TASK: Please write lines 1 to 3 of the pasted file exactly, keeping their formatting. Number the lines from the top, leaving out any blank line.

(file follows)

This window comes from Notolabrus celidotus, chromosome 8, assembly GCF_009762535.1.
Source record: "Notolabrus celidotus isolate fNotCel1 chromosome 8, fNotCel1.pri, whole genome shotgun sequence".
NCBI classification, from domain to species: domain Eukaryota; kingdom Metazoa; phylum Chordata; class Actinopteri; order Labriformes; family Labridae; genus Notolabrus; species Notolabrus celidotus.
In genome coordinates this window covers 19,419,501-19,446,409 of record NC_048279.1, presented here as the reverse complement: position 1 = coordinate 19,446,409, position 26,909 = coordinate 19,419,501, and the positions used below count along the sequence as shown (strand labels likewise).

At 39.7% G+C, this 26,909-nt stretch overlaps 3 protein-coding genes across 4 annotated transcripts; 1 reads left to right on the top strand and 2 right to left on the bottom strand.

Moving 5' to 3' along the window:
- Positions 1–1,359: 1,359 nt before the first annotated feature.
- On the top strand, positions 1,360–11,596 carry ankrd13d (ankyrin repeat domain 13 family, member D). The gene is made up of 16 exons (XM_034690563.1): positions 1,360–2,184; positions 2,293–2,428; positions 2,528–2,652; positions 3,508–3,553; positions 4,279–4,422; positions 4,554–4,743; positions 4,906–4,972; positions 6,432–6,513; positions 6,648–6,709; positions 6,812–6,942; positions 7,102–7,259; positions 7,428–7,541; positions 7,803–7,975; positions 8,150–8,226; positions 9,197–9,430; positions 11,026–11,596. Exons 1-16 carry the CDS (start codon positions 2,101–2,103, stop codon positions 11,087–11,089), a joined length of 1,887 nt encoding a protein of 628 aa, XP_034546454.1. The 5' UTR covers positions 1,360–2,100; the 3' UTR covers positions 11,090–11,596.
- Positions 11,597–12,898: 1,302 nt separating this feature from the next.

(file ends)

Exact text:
This window comes from Notolabrus celidotus, chromosome 8, assembly GCF_009762535.1.
Source record: "Notolabrus celidotus isolate fNotCel1 chromosome 8, fNotCel1.pri, whole genome shotgun sequence".
NCBI classification, from domain to species: domain Eukaryota; kingdom Metazoa; phylum Chordata; class Actinopteri; order Labriformes; family Labridae; genus Notolabrus; species Notolabrus celidotus.